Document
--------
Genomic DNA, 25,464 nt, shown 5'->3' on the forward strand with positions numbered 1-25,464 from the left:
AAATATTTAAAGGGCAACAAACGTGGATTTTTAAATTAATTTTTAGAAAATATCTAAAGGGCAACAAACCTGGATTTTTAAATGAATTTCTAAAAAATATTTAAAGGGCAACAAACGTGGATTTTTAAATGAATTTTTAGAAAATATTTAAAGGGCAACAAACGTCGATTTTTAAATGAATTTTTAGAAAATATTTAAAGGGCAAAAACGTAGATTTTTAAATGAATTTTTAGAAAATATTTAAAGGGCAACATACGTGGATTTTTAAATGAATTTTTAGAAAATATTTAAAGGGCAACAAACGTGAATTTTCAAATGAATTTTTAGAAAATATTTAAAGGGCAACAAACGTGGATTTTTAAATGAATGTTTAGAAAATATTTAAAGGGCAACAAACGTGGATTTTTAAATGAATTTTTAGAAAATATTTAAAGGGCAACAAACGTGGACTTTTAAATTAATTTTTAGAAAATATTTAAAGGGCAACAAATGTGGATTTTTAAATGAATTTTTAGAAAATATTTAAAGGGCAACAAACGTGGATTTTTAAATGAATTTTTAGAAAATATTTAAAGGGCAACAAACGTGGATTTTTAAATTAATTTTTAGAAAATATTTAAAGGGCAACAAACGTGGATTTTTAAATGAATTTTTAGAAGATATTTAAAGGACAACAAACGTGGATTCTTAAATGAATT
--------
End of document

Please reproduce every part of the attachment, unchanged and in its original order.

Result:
Genomic DNA, 25,464 nt, shown 5'->3' on the forward strand with positions numbered 1-25,464 from the left:
AAATATTTAAAGGGCAACAAACGTGGATTTTTAAATTAATTTTTAGAAAATATCTAAAGGGCAACAAACCTGGATTTTTAAATGAATTTCTAAAAAATATTTAAAGGGCAACAAACGTGGATTTTTAAATGAATTTTTAGAAAATATTTAAAGGGCAACAAACGTCGATTTTTAAATGAATTTTTAGAAAATATTTAAAGGGCAAAAACGTAGATTTTTAAATGAATTTTTAGAAAATATTTAAAGGGCAACATACGTGGATTTTTAAATGAATTTTTAGAAAATATTTAAAGGGCAACAAACGTGAATTTTCAAATGAATTTTTAGAAAATATTTAAAGGGCAACAAACGTGGATTTTTAAATGAATGTTTAGAAAATATTTAAAGGGCAACAAACGTGGATTTTTAAATGAATTTTTAGAAAATATTTAAAGGGCAACAAACGTGGACTTTTAAATTAATTTTTAGAAAATATTTAAAGGGCAACAAATGTGGATTTTTAAATGAATTTTTAGAAAATATTTAAAGGGCAACAAACGTGGATTTTTAAATGAATTTTTAGAAAATATTTAAAGGGCAACAAACGTGGATTTTTAAATTAATTTTTAGAAAATATTTAAAGGGCAACAAACGTGGATTTTTAAATGAATTTTTAGAAGATATTTAAAGGACAACAAACGTGGATTCTTAAATGAATT